CR is the total crime rate, and k are high risk ‘unwanted’ groups. (1 – k) are ‘wanted’ low risk groups. High risk groups could contain children raised in poverty or by single mothers. Based on this formula, abortion can affect crime rates in three ways. First, the amount of those in ‘k’ decrease—fewer teens or single mothers are having children. Abortion may also reduce criminogenic inclinations: a reduction in CRk or CR (1-k), or both. Children would become more wanted, and crime would be reduced. And the final way in which abortion can effect crime is to reduce cohort size—fewer children are… alive to reach their teenage years or early twenties. This means fewer people around at their criminal ‘peak’. Fewer males at their ‘peak’, and therefore a reduction in crime occurs. This is referred to as the cohort size effect.

DL’s theory, therefore, relies on two major assumptions. First, increased abortion rates lead to a reduced amount of “mistimed and unwanted births”, and second people from mistimed and unwanted births are positively associated with crime rates [2]. DL actually never produce evidence for these assumptions, but rather rely upon previously published literature. This is essentially what PRO argued in his case.

They present two main lines of evidence. First, states that are pre-Roe (legalized abortion before Roe v. Wade) had a 5% decrease in fertility rates relative to states that legalized abortion after Roe—Roe states. And the evidence that the fertility changes was the greatest amongst teens, unmarried and minority women. DL falsely assume that these decreases in fertility mean reduced unwanted childbearing. However, there is little evidence that abortion rates are inversely related to fertility rates. Indeed, after Roe, we see that Roe states and pre-Roe states had an increased abortion rate since legalization. And Roe states have a lower abortion rate than pre-Roe states. However, both Roe and pre-Roe states have very similar fertility levels, and as the abortion rate increased fertility rates ceased declining—indicating abortion rates may increase fertility rates, meaning more unwanted children. The fact is, there is no association between abortion rates and fertility rates, as demonstrated by the following graph [3]:

One would expect higher abortion rates to be associated with lower fertility rates if, in fact, DL’s assumptions were correct. Newer research indicates that greater acceptance of abortion led to more sex and pregnancies, and did not reduce unwanted births. Why? Even though many had the option to abort their unwanted children, the increased sex also led to more people hesitant to do so. Meaning there is, overall, little change in the amount of ‘unwanted’ children when abortion is legalized—meaning abortion cannot decrease crime [4]. In fact, the association between mistimed and unmarried births is weaker than the association between abortion and fertility. This means that DL’s theory to explain any crime drop simply does not hold up [5].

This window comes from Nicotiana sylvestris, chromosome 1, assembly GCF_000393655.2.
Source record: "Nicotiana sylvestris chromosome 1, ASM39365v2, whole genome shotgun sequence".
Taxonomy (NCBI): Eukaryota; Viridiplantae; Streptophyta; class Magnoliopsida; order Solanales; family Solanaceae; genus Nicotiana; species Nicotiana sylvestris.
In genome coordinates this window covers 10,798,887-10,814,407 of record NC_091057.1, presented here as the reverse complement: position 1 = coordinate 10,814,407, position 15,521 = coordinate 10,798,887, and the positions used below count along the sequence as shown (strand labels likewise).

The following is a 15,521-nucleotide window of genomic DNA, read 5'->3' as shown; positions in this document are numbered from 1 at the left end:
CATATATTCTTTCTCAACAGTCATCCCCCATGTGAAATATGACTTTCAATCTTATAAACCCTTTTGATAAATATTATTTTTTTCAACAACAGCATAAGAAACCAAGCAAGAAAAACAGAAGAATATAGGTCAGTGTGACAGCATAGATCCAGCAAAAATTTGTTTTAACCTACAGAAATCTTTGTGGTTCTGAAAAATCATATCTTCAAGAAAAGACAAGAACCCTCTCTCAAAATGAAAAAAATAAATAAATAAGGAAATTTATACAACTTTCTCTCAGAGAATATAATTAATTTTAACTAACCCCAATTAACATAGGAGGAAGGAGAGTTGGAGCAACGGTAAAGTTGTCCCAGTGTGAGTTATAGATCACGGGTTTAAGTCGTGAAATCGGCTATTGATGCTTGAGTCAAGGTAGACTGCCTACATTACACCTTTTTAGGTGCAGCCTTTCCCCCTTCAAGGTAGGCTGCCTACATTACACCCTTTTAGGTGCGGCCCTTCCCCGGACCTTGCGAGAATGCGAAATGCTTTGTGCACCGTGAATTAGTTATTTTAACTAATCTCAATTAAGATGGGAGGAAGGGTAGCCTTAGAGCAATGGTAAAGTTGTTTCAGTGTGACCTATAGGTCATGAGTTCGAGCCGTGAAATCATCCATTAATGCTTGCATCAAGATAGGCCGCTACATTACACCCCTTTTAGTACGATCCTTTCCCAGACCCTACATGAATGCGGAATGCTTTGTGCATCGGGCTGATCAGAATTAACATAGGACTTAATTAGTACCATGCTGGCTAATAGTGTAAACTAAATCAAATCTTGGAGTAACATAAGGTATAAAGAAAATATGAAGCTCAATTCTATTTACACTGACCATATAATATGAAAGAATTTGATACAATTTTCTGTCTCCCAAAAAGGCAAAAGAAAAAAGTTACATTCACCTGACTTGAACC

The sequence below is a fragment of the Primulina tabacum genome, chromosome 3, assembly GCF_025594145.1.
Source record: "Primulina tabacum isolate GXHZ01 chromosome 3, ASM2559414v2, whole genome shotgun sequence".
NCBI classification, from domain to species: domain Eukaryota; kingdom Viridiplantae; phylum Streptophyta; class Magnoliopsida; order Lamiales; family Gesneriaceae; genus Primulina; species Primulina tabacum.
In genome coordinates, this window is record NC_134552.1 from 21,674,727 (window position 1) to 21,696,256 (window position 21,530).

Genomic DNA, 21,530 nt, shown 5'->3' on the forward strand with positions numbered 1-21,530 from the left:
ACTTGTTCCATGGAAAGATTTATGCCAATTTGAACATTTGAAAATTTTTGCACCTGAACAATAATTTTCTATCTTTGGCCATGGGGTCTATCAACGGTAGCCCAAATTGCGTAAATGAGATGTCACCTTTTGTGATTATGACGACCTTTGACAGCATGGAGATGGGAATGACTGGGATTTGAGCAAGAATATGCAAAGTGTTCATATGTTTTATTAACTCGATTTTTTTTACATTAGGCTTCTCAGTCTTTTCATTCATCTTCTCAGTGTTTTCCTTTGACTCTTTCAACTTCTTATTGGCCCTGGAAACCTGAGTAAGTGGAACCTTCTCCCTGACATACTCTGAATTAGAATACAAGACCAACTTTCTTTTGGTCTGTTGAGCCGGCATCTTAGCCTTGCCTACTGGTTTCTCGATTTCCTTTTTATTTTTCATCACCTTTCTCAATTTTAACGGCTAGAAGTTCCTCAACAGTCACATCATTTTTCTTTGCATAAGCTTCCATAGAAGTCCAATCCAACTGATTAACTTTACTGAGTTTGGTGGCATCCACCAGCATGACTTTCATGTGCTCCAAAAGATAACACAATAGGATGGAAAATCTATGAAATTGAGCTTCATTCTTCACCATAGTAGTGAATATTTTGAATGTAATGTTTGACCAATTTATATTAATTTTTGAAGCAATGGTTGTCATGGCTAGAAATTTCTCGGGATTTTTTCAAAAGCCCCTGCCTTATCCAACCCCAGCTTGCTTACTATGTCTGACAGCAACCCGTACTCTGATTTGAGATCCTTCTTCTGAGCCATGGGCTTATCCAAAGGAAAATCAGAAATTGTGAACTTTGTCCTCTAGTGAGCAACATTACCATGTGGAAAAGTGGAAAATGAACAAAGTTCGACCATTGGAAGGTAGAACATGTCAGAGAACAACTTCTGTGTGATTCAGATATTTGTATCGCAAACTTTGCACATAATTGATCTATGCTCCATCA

What also harms DL’s hypothesis is that abortion may reduce the wellbeing of women. In fact, economist John Lott argues that these ‘high risk’ cohorts increased in size. As noted above, more sex occurs because people perceive the threat of a child as low—they have a way out of it. However, the amount of women reluctant to get an abortion increased dramatically compared to those who actually underwent abortions, meaning there was an increased amount of out-of-wedlock births. As John Lott notes, “there was a tremendous increase in the rate of out-of-wedlock births, from an average of 5 percent (1965–69) to over 16 percent 20 years later (1985–1989). Among blacks, the number jumped from 35 percent to 62 percent” [6].

Therefore, the assumptions made by DL’s empirical models are flawed. There is no mechanism which legalized abortion could reduce the crime rate.

2. Criminological evidence denies an Abortion-Crime link

DL are aware that criminologists in this field deny any abortion-crime association. They criticize criminologists for using simple models which do not accurately gauge the effect of abortion on crime. Criminologists, however, have eviscerated the cohort effect. DL’s hypothesis predicts an increasing crime rate, and then a decreasing crime rate when those affected by abortion come of age. Indeed, criminologists find that “downturn in age-specific crime rates does not line up with the cohort’s exposure to legalized abortion” [7]. However, it is ironic that DL ignore these arguments, as they present very similar statistics in order to support their theory.